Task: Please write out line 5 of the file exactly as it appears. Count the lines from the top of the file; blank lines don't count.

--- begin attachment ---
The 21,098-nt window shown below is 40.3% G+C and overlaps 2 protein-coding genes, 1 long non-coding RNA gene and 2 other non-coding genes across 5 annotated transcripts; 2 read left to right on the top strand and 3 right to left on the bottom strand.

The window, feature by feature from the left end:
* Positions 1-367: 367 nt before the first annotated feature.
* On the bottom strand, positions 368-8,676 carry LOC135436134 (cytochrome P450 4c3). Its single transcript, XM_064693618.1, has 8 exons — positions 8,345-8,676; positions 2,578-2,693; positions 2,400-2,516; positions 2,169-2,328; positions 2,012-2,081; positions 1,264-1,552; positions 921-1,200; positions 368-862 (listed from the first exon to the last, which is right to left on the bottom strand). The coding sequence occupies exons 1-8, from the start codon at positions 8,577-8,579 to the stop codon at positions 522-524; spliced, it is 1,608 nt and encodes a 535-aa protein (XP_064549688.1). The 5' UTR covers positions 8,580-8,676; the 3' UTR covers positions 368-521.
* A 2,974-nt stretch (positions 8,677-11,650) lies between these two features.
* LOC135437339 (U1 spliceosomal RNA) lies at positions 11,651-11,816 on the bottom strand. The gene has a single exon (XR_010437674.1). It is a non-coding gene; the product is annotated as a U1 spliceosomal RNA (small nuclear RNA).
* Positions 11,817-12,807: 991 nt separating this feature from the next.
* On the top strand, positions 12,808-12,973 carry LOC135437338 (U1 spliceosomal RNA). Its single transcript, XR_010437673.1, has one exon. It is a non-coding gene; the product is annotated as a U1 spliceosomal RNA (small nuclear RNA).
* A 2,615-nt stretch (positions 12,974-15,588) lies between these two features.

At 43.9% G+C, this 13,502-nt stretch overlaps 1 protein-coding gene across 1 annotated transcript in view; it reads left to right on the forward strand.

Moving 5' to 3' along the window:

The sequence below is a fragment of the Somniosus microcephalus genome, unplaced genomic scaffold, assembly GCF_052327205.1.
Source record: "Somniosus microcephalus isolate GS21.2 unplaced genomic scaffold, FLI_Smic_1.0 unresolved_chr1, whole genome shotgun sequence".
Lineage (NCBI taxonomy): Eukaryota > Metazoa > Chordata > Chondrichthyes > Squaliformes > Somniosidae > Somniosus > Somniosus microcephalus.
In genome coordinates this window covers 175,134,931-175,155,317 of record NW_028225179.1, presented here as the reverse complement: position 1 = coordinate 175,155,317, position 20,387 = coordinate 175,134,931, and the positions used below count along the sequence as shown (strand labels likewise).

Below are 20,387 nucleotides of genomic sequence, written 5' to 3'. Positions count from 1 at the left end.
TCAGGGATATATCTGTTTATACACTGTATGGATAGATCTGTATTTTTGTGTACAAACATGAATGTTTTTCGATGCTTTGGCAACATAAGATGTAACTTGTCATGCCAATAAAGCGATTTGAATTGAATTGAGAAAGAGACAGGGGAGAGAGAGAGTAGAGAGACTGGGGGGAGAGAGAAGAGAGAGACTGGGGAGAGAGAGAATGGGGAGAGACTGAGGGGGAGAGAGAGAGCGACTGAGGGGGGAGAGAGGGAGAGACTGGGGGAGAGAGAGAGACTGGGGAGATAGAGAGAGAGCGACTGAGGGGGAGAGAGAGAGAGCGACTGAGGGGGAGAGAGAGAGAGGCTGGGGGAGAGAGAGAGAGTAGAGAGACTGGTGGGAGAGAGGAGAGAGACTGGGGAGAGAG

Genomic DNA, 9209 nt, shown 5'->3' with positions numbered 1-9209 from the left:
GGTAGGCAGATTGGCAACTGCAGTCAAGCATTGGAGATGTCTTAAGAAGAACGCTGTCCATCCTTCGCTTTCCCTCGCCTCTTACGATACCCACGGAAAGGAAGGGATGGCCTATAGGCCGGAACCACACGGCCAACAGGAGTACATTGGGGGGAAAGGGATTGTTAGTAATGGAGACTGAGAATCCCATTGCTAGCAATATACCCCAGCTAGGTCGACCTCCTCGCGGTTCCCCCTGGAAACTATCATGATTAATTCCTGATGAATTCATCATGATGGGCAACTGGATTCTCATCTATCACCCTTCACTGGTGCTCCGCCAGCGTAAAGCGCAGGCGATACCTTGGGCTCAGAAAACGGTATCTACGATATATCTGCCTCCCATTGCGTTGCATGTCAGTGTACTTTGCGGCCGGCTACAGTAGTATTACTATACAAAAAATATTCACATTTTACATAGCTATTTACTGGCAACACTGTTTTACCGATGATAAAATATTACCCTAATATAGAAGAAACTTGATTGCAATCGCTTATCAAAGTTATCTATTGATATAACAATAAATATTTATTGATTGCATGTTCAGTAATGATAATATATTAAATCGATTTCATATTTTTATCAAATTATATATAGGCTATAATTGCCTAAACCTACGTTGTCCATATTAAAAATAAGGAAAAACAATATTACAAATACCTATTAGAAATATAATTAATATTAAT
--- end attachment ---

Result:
* A 2,974-nt stretch (positions 8,677-11,650) lies between these two features.